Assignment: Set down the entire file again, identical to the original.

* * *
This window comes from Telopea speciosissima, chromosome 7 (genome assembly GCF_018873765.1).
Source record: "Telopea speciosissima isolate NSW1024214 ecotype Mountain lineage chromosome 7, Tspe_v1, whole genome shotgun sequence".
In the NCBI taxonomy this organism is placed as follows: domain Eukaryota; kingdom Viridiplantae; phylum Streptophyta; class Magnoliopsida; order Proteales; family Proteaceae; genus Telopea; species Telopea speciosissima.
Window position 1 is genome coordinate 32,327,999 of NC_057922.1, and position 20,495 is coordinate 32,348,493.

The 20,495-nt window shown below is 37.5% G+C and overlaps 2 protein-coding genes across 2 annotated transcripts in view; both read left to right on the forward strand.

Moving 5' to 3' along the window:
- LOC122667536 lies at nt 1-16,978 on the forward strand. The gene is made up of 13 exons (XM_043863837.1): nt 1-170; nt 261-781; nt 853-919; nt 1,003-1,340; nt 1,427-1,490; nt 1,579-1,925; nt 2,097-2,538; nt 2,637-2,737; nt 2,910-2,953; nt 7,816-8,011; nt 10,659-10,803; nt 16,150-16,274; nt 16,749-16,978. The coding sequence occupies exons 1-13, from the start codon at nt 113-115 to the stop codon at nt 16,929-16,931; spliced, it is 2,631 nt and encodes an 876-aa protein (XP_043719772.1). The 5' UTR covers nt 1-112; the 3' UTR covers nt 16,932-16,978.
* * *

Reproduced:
This window comes from Telopea speciosissima, chromosome 7 (genome assembly GCF_018873765.1).
Source record: "Telopea speciosissima isolate NSW1024214 ecotype Mountain lineage chromosome 7, Tspe_v1, whole genome shotgun sequence".
In the NCBI taxonomy this organism is placed as follows: domain Eukaryota; kingdom Viridiplantae; phylum Streptophyta; class Magnoliopsida; order Proteales; family Proteaceae; genus Telopea; species Telopea speciosissima.
Window position 1 is genome coordinate 32,327,999 of NC_057922.1, and position 20,495 is coordinate 32,348,493.

The 20,495-nt window shown below is 37.5% G+C and overlaps 2 protein-coding genes across 2 annotated transcripts in view; both read left to right on the forward strand.

Moving 5' to 3' along the window:
- LOC122667536 lies at nt 1-16,978 on the forward strand. The gene is made up of 13 exons (XM_043863837.1): nt 1-170; nt 261-781; nt 853-919; nt 1,003-1,340; nt 1,427-1,490; nt 1,579-1,925; nt 2,097-2,538; nt 2,637-2,737; nt 2,910-2,953; nt 7,816-8,011; nt 10,659-10,803; nt 16,150-16,274; nt 16,749-16,978. The coding sequence occupies exons 1-13, from the start codon at nt 113-115 to the stop codon at nt 16,929-16,931; spliced, it is 2,631 nt and encodes an 876-aa protein (XP_043719772.1). The 5' UTR covers nt 1-112; the 3' UTR covers nt 16,932-16,978.